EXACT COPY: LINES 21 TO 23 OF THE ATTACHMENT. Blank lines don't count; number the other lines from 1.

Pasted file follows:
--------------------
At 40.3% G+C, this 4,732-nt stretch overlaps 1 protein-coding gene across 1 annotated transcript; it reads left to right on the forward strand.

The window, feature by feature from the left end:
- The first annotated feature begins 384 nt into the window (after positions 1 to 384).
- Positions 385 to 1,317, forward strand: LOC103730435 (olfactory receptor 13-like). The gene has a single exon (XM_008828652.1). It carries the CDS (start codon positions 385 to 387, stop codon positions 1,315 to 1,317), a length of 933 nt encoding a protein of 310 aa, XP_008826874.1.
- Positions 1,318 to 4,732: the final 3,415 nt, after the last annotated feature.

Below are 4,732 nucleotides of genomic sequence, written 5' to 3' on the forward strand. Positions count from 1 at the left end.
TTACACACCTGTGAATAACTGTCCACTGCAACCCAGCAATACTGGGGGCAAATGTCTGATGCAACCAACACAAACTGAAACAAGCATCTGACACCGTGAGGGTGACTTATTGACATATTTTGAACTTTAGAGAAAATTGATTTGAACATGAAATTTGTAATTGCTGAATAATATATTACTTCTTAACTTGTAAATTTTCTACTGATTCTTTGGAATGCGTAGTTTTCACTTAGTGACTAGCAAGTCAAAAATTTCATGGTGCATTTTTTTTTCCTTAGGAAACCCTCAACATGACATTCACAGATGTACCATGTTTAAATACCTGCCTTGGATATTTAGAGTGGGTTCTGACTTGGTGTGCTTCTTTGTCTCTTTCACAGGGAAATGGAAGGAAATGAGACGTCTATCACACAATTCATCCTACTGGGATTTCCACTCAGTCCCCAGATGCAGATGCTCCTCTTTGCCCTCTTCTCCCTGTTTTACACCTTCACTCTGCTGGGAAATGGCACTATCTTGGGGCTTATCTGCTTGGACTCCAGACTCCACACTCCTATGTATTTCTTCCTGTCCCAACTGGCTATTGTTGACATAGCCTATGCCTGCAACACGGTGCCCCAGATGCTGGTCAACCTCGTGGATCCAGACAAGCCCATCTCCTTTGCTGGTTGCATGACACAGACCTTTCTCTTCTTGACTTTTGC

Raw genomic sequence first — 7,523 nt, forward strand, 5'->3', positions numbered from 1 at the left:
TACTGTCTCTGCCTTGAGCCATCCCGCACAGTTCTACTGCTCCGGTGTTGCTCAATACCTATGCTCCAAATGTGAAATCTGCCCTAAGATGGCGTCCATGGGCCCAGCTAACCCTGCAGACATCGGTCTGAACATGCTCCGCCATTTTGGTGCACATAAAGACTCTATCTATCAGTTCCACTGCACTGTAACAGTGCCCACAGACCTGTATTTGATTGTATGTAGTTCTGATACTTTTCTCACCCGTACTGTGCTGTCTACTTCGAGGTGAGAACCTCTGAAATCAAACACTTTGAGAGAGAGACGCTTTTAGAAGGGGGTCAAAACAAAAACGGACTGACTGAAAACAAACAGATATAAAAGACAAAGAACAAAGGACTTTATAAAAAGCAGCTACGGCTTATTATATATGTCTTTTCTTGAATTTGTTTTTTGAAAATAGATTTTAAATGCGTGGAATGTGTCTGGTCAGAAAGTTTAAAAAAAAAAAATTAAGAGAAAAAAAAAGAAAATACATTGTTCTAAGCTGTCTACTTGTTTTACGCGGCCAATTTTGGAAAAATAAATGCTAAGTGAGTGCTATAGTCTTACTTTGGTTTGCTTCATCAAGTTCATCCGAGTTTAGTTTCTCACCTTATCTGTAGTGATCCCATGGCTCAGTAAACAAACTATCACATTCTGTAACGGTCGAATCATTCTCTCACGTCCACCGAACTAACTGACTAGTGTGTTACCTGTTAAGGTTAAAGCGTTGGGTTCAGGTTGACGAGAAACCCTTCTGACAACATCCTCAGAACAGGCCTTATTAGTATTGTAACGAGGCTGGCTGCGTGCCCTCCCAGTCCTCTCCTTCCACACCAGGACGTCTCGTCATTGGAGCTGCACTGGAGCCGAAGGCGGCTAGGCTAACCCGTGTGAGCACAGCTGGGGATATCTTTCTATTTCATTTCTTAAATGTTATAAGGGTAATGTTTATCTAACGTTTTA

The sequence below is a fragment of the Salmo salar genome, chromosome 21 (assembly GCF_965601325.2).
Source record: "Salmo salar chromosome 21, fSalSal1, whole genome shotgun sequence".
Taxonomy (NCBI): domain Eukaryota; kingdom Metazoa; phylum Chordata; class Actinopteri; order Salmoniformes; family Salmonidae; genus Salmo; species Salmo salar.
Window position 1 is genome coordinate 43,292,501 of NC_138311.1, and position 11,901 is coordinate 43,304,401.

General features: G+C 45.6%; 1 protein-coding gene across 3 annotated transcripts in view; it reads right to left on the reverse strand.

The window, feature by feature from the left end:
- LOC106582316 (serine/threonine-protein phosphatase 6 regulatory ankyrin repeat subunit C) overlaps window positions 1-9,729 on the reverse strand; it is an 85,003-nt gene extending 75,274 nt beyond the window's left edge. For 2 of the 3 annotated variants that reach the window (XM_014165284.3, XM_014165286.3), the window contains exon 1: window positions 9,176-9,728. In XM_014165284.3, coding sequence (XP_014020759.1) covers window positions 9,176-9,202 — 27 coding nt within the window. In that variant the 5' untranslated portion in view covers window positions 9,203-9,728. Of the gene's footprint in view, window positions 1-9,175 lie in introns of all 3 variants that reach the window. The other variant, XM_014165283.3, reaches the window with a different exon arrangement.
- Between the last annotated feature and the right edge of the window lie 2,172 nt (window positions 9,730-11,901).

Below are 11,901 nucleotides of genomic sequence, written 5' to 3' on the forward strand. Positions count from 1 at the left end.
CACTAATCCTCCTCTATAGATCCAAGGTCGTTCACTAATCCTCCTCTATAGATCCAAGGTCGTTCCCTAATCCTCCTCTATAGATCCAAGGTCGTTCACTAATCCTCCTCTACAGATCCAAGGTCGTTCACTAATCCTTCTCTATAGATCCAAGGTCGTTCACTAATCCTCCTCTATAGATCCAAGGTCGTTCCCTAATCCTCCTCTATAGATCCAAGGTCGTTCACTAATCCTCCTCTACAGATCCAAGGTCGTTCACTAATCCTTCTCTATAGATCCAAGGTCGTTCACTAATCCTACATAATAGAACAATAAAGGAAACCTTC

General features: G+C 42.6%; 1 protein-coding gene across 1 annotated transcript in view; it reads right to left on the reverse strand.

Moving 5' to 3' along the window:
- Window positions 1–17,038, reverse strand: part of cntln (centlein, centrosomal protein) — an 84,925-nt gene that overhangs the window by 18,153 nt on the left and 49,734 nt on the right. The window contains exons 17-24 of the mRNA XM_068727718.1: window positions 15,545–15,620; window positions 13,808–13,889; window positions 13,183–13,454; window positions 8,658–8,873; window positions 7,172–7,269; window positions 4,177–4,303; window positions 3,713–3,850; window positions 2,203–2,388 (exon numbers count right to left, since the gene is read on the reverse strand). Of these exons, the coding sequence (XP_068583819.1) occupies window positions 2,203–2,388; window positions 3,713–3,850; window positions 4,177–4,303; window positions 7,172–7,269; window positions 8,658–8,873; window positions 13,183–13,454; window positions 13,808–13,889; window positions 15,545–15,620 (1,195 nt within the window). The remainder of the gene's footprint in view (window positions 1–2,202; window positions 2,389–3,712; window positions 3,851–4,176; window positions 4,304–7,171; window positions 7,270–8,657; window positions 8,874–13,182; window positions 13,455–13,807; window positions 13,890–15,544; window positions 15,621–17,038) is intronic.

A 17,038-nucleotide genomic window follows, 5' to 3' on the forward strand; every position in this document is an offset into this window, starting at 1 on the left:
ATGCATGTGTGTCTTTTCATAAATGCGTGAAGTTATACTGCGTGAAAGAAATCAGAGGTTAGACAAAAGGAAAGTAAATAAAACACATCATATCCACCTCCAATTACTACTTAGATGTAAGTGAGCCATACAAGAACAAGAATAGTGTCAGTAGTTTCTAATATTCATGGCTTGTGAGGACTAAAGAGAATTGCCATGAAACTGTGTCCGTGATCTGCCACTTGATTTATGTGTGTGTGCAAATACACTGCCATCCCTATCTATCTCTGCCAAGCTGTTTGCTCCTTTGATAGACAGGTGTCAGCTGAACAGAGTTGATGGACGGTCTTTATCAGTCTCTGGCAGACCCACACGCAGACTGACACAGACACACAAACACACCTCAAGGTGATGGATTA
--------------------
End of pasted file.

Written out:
Moving 5' to 3' along the window:
- Window positions 1–17,038, reverse strand: part of cntln (centlein, centrosomal protein) — an 84,925-nt gene that overhangs the window by 18,153 nt on the left and 49,734 nt on the right. The window contains exons 17-24 of the mRNA XM_068727718.1: window positions 15,545–15,620; window positions 13,808–13,889; window positions 13,183–13,454; window positions 8,658–8,873; window positions 7,172–7,269; window positions 4,177–4,303; window positions 3,713–3,850; window positions 2,203–2,388 (exon numbers count right to left, since the gene is read on the reverse strand). Of these exons, the coding sequence (XP_068583819.1) occupies window positions 2,203–2,388; window positions 3,713–3,850; window positions 4,177–4,303; window positions 7,172–7,269; window positions 8,658–8,873; window positions 13,183–13,454; window positions 13,808–13,889; window positions 15,545–15,620 (1,195 nt within the window). The remainder of the gene's footprint in view (window positions 1–2,202; window positions 2,389–3,712; window positions 3,851–4,176; window positions 4,304–7,171; window positions 7,270–8,657; window positions 8,874–13,182; window positions 13,455–13,807; window positions 13,890–15,544; window positions 15,621–17,038) is intronic.

A 17,038-nucleotide genomic window follows, 5' to 3' on the forward strand; every position in this document is an offset into this window, starting at 1 on the left: